Wednesday, 26 September 2012

Catching Stars

We should be more careful about the ways in which we utilise Helium, and probably not waste it in frivolous party balloons when we need it to cool the large magnets in medical MRI scanners, according to Tom Welton, a professor of sustainable chemistry at Imperial College in London.  There is a finite supply of Helium on earth and it is swiftly running out (or floating away to be more accurate as, being lighter than air, once it is released it drifts upwards and into space) .  One could argue that we should be equally careful with top talent in our organisations – there are a finite number of star performers and, if we aren’t careful, it is easy for them to drift away either emotionally or literally by moving to another organisation.  In these tough economic times, few businesses have the budget to undertake significant recruitment and “throw bodies at a problem”, indeed many organisations are reporting that they are trying to do more with less.  How can we ensure that we keep our stars engaged and striving to enable sustainable business growth and success?

Engagement is currently a hot topic in HR and broader business circles.  There are numerous articles (both on and offline) extolling the importance of having engaged employees and highlighting the direct correlation between employee engagement, customer satisfaction, business performance and overall results.  Rather worryingly for the businesses concerned, a recent Towers Watson survey seems to show that employee engagement is falling  , despite managers encouraging their reports to respond.

Another often stated fact is that an employee’s relationship with their direct manager has a significant impact on their personal engagement levels.  Most employees’ experience of management and leadership at work is through their day-to-day manager who oversees what they do and when and how they do it – moment-to-moment interactions impact how the employee feels about their boss and therefore the organisation for which they work.  As a result, managers are encouraged to:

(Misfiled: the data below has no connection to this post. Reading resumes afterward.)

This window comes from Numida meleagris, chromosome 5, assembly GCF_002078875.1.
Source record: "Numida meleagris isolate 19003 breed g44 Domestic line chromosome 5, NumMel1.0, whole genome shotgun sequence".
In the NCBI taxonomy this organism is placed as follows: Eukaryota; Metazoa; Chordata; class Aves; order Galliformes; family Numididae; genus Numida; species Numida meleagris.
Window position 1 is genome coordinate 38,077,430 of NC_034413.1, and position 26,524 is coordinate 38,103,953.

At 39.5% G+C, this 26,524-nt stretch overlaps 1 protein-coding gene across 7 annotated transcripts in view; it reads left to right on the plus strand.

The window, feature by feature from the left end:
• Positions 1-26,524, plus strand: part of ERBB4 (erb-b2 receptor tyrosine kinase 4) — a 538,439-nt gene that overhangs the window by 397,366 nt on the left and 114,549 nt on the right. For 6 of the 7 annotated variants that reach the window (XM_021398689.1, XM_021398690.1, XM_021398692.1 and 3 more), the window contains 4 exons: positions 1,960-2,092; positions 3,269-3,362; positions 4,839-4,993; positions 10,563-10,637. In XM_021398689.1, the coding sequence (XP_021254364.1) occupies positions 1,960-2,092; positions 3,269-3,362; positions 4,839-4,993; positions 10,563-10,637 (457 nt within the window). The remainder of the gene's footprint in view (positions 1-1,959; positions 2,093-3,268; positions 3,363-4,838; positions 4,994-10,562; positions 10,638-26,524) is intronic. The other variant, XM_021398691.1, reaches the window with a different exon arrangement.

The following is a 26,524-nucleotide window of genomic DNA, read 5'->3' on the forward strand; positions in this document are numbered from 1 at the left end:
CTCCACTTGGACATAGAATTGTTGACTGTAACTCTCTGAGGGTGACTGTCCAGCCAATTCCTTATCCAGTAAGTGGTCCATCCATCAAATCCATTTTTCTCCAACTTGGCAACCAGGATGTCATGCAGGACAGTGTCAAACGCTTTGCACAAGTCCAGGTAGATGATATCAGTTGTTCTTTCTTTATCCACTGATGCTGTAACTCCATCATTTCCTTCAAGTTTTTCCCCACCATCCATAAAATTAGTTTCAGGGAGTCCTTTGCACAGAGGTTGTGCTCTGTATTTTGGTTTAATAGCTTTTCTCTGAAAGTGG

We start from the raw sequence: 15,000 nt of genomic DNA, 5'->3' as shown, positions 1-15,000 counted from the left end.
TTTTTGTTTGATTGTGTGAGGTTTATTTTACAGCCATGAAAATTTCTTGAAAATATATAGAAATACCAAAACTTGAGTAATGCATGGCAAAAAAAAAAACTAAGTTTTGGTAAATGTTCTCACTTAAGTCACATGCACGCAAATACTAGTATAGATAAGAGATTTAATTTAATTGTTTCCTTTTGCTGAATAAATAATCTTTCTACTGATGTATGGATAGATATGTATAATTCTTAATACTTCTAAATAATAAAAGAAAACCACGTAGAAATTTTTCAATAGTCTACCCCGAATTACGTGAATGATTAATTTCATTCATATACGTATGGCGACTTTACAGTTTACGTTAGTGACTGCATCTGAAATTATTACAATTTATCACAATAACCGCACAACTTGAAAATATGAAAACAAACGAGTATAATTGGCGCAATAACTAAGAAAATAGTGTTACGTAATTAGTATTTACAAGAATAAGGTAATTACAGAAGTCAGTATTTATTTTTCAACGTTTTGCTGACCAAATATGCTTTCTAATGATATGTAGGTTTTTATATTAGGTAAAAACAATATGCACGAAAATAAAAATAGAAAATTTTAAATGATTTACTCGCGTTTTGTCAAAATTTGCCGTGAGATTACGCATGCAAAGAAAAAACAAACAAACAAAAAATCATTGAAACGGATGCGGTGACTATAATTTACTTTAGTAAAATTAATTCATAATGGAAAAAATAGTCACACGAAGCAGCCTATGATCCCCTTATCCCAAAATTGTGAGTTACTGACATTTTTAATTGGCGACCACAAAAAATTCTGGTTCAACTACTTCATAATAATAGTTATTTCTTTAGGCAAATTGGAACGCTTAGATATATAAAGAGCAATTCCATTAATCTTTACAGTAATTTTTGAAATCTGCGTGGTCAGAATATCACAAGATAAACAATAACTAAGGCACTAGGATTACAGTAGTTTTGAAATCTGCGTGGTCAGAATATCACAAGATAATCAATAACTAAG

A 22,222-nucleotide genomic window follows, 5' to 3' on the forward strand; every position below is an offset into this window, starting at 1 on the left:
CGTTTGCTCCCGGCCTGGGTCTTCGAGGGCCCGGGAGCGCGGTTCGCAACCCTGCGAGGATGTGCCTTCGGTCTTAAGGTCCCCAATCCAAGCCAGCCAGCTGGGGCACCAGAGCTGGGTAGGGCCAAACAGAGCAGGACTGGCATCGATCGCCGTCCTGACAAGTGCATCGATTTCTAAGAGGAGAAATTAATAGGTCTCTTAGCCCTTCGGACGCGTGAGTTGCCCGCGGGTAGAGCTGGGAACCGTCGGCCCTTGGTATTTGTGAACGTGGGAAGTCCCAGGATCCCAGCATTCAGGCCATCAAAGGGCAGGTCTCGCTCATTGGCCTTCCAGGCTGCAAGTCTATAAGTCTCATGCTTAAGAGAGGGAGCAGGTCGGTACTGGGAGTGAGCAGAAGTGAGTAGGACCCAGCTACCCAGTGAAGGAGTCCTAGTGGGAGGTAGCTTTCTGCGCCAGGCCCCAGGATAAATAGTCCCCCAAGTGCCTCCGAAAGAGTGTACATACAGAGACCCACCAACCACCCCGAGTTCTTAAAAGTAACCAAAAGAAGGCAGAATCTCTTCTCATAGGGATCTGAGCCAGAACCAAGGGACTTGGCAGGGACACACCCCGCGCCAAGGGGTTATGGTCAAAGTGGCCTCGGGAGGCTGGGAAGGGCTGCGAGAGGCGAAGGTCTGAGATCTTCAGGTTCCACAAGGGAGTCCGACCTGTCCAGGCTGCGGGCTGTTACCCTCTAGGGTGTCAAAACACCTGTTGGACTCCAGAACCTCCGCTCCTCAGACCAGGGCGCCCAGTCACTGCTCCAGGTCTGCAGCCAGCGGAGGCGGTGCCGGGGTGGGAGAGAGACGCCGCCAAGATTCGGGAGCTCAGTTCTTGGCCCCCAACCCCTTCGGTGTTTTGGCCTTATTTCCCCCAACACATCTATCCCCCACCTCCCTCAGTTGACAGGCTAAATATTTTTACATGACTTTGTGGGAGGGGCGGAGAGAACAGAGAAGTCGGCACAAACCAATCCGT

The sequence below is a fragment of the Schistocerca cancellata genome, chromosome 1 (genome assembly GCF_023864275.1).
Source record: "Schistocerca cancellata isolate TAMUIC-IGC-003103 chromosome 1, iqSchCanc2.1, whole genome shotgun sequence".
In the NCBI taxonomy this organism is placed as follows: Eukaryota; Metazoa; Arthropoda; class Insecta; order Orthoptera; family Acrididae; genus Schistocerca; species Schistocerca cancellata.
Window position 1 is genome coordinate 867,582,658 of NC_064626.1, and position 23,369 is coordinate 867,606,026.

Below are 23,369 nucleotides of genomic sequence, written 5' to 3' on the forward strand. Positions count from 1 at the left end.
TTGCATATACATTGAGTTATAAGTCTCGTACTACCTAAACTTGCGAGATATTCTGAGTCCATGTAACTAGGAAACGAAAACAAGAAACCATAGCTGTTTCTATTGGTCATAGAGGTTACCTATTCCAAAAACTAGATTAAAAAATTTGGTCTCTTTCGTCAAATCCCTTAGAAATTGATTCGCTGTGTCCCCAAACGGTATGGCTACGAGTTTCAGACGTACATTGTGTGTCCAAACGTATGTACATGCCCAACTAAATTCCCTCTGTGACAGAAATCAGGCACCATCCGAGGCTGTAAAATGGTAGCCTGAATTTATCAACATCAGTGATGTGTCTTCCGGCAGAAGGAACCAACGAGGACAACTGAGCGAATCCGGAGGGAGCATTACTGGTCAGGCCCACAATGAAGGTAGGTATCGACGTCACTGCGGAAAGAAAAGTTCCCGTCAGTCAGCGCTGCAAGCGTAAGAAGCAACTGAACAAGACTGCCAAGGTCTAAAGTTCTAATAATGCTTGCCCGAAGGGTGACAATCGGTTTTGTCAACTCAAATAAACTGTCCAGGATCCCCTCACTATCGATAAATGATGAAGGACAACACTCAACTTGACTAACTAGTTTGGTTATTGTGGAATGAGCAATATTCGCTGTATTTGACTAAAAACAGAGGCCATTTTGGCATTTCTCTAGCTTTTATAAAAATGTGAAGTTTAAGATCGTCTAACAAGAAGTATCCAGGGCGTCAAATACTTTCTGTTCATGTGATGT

• make time for direct reports;
  • discuss their performance and what’s expected of them;
  • say “thank you”; and (perhaps)
  • take them out for a drink or meal to make them feel valued. 

Don’t get me wrong, I am strongly in favour of managers making an effort, but interactions need to be meaningful – an employee feeling trapped in a meeting they don’t enjoy or want to attend, where they believe that the other person with them is “going through the motions”, not actually listening and/or where there is no genuine connection or understanding, can result in good employees becoming disengaged and even lead to subversive conversations with others (which could have broader repercussions on engagement and morale).  Managers are crucial within the work environment and the little things do count – managers should:

  • show appreciation for efforts made by their team to achieve results;
  • make sure that they don’t keep their reports waiting (doing so risks making people feel that they are not important or valued, especially if a tardy manager is noticeably punctual for meetings with their own superiors);
  • be responsive in a timely and appropriate manner (no matter how well researched or crafted the response, an emailed reply over a fortnight after a simple request is made is probably too late to be pertinent); and
  • lend an ear, show genuine interest and give people consideration and/or support when they need it.